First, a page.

Understanding Travellers’ Satisfaction with and Attitudes Towards TfL Bus Service by Twitter



Understanding Travellers’ Satisfaction with and Attitudes Towards TfL Bus Service by Twitter

Authors

Weijia Chen, Newcastle University, Amy Weihong Guo, Newcastle University, Phil Blythe, Newcastle University

Description

This paper reports an innovation method of integrating an online survey data and data from Twitter to understand the utilisation of social media in changing travellers' travel behaviour and their attitudes improvements towards TfL bus service.

Abstract

Social media sites provide many-to-many interaction opportunities for transport operators to communicate with large numbers of travellers simultaneously in real-time. An increasing number of transport agencies throughout the world have adopted social media for practice. At present, most of the studies have investigated the utilisation of social media in general practice, but the research of social media in changing travellers’ travel behaviour to become more sustainable has not been fully investigated.

This paper reports a recent study that utilised an innovation method by integrating online survey and data from Twitter to understand the utilisation of social media in changing travellers’ travel behaviour and their attitudes improvements Transport for London (TfL) bus services. Online survey data was collected from 25th November 2014 to 25th January 2015. 512 data were collected in total, in which 481 were analysed as valid data. Data from Twitter were collected from 21st July 2014 to 25th January 2015.

After analysing 481 online survey data, it was found that 47% of surveyed bus passengers stated that TfL bus Twitter service improved their attitudes towards TfL, and 13% of all respondents increased their bus trips based on the two-way communication with TfL by Twitter. In addition, 76% of all respondents claimed that it is easier to connect with TfL by Twitter than other media channels, such as telephone and email, in which 75% of those passengers connect more frequently with TfL than before. Furthermore, 55% of all respondents reported that the replied tweets from TfL bus Twitter account solved their enquires and issues, and faster than traditional medial channels as well.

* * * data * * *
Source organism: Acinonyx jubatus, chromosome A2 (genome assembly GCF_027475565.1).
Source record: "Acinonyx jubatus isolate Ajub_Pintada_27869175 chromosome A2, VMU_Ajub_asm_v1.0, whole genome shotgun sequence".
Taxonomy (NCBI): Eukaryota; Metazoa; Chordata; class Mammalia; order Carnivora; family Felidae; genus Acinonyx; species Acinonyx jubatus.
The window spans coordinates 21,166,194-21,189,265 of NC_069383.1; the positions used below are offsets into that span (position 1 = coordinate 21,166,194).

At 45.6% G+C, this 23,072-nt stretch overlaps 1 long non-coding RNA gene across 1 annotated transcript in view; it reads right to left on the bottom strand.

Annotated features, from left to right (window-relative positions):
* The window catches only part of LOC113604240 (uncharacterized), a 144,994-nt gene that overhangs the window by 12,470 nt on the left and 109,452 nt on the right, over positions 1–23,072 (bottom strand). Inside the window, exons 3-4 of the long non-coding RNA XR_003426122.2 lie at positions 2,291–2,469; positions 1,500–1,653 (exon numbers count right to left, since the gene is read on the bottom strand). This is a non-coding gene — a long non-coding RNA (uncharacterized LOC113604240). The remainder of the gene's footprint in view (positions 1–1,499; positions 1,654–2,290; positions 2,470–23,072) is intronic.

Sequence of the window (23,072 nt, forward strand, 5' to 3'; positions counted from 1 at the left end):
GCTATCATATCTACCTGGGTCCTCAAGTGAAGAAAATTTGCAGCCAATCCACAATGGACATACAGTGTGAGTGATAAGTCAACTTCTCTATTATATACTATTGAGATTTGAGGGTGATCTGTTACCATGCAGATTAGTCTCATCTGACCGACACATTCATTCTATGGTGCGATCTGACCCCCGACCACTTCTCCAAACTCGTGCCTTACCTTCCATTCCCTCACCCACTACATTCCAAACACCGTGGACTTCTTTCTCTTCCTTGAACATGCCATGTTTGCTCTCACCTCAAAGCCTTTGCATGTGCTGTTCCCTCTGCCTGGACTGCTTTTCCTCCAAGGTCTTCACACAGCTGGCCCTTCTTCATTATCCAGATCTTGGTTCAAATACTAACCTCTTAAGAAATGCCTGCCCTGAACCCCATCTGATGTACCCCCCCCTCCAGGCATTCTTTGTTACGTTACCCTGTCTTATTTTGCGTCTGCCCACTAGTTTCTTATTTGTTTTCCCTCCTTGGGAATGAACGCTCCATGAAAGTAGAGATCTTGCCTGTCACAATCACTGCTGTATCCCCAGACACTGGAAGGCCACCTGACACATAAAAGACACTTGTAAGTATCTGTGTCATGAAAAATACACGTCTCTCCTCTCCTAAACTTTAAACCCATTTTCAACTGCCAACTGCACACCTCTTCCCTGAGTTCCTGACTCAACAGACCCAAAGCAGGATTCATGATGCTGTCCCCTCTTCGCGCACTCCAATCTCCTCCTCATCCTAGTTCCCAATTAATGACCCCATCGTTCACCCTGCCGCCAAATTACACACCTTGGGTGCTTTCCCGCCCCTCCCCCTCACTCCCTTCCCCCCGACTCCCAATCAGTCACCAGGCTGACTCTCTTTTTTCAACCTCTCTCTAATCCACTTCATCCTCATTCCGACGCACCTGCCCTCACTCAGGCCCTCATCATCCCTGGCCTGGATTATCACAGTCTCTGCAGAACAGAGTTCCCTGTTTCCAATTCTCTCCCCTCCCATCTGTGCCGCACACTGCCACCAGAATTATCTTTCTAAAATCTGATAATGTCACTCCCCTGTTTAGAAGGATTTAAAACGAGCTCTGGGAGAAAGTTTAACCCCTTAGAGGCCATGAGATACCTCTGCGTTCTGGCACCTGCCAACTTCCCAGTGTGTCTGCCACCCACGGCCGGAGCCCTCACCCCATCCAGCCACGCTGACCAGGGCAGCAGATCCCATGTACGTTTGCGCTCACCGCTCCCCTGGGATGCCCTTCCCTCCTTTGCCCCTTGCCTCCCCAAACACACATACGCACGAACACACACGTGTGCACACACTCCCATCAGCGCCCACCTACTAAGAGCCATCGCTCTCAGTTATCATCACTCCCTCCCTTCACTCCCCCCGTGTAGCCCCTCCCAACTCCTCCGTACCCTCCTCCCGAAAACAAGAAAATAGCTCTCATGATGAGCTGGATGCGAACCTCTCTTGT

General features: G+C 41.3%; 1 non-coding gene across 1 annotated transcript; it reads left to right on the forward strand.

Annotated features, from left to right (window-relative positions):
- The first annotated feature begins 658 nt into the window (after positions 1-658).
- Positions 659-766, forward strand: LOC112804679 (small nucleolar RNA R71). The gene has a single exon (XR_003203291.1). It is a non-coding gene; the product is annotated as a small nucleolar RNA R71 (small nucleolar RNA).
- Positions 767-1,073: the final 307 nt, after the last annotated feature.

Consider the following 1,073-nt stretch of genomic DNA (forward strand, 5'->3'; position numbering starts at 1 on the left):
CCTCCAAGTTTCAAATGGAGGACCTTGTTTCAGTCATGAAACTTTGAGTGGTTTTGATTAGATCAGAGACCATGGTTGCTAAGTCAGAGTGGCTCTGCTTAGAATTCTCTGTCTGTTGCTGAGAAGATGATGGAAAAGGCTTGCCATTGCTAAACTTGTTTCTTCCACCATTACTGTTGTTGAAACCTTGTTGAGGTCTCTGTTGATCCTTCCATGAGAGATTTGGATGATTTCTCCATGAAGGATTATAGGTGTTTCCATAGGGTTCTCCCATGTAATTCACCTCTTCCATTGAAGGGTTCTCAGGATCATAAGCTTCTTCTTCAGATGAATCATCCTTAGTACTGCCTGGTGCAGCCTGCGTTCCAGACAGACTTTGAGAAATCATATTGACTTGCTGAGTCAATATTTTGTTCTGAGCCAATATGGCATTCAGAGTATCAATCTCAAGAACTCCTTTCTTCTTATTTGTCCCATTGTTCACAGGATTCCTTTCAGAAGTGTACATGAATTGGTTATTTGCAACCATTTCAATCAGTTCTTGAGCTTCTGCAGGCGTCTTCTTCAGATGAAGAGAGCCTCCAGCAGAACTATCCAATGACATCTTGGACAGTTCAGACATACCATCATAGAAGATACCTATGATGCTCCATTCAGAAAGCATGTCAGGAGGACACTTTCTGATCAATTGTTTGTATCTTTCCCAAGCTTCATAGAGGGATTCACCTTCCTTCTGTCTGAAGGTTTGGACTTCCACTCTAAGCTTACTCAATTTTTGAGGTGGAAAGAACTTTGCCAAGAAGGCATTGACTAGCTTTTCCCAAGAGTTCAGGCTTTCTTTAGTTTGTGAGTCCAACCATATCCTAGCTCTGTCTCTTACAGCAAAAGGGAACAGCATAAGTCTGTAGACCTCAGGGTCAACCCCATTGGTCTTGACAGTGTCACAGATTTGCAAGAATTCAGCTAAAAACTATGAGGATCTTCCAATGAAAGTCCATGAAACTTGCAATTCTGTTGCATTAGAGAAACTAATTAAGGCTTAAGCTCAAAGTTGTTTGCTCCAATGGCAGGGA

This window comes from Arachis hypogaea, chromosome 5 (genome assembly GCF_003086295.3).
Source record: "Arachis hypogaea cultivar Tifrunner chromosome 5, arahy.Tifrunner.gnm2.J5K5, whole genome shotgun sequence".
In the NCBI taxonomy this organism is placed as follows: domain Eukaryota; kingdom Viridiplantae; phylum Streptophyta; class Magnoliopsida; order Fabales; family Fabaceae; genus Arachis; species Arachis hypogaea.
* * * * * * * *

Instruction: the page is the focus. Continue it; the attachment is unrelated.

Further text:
The findings indicate that 66% surveyed bus passengers changed their behaviour, such as changed departure time or journey rout, based on the communication with TfL by Twitter. Furthermore, research findings provide insights into gender differences in attitudes and behaviour changes based on TfL bus Twitter service. It is suggested that it is easier for females than males to change their travel behaviour and improve their attitudes towards TfL through the Twitter services that are provided by TfL.

After analysing the online survey data, data from Twitter was combined with online survey data to investigate whether the sentiment analysis of tweets as a technique can be applied in transport to understand travellers’ attitudes towards TfL bus service. It is very common that more than one attitudes can be included within one passengers’ tweet message. For example, “Thanks @TfLBusAlerts - no joy unfortunately :(” This tweet includes both negative and positive attitudes. Therefore, in order to understand the complex attitudes from travellers, SentiStrength 2.0 was used to analyse the tweets data.

SentiStrength 2.0 is a lexicon-based classifier that integrates linguistic rules in calculating sentiment strength in short information English text. For each text, the SentiStrength 2.0 output is two integers: 1 to 5 for positive sentiment strength and a separate score of -1 to -5 for negative sentiment strength. 1 signifies no sentiment and 5 signifies strong sentiment of each type.

After calibration the SentiStrength 2.0, both positive and negative scores of 20,000 tweets were quantified to identify travellers’ attitudes towards TfL bus service. In addition, the results of sentiment analysis score were compared to the results of survey data that was designed to ask travellers’ satisfaction towards TfL bus service based on five-point likert scale questions from very dissatisfaction to very satisfaction. The findings provided insight into the sentiment analysis, and it can be seen as a supplementary tool to the traditional customers’ satisfaction survey.

This paper provides the evidence and confidents for transport stakeholders in utilising social media platforms to changing travellers’ travel behaviour and improving their attitudes toward transport operators’ services. The full results will be elaborated in the final paper and presented at the conference if accepted.

Publisher

Association for European Transport